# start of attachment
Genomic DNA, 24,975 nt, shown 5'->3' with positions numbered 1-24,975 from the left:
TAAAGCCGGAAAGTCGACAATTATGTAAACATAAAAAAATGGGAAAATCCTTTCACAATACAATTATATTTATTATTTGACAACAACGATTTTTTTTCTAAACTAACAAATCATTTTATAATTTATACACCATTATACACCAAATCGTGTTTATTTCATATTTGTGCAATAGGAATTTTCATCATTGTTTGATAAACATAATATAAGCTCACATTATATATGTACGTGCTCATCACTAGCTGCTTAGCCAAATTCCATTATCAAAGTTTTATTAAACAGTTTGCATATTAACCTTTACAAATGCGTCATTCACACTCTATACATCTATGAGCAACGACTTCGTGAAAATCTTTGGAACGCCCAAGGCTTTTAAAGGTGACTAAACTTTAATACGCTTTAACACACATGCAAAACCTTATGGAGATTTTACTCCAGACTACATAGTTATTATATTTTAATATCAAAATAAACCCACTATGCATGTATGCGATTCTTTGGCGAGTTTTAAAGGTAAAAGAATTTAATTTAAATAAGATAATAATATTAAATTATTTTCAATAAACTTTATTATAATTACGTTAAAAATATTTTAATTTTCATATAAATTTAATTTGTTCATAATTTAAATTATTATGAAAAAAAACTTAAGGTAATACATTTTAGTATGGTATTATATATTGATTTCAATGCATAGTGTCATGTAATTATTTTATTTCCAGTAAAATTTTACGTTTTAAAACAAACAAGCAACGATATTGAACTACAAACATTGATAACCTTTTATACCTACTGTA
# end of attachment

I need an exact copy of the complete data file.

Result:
Genomic DNA, 24,975 nt, shown 5'->3' with positions numbered 1-24,975 from the left:
TAAAGCCGGAAAGTCGACAATTATGTAAACATAAAAAAATGGGAAAATCCTTTCACAATACAATTATATTTATTATTTGACAACAACGATTTTTTTTCTAAACTAACAAATCATTTTATAATTTATACACCATTATACACCAAATCGTGTTTATTTCATATTTGTGCAATAGGAATTTTCATCATTGTTTGATAAACATAATATAAGCTCACATTATATATGTACGTGCTCATCACTAGCTGCTTAGCCAAATTCCATTATCAAAGTTTTATTAAACAGTTTGCATATTAACCTTTACAAATGCGTCATTCACACTCTATACATCTATGAGCAACGACTTCGTGAAAATCTTTGGAACGCCCAAGGCTTTTAAAGGTGACTAAACTTTAATACGCTTTAACACACATGCAAAACCTTATGGAGATTTTACTCCAGACTACATAGTTATTATATTTTAATATCAAAATAAACCCACTATGCATGTATGCGATTCTTTGGCGAGTTTTAAAGGTAAAAGAATTTAATTTAAATAAGATAATAATATTAAATTATTTTCAATAAACTTTATTATAATTACGTTAAAAATATTTTAATTTTCATATAAATTTAATTTGTTCATAATTTAAATTATTATGAAAAAAAACTTAAGGTAATACATTTTAGTATGGTATTATATATTGATTTCAATGCATAGTGTCATGTAATTATTTTATTTCCAGTAAAATTTTACGTTTTAAAACAAACAAGCAACGATATTGAACTACAAACATTGATAACCTTTTATACCTACTGTA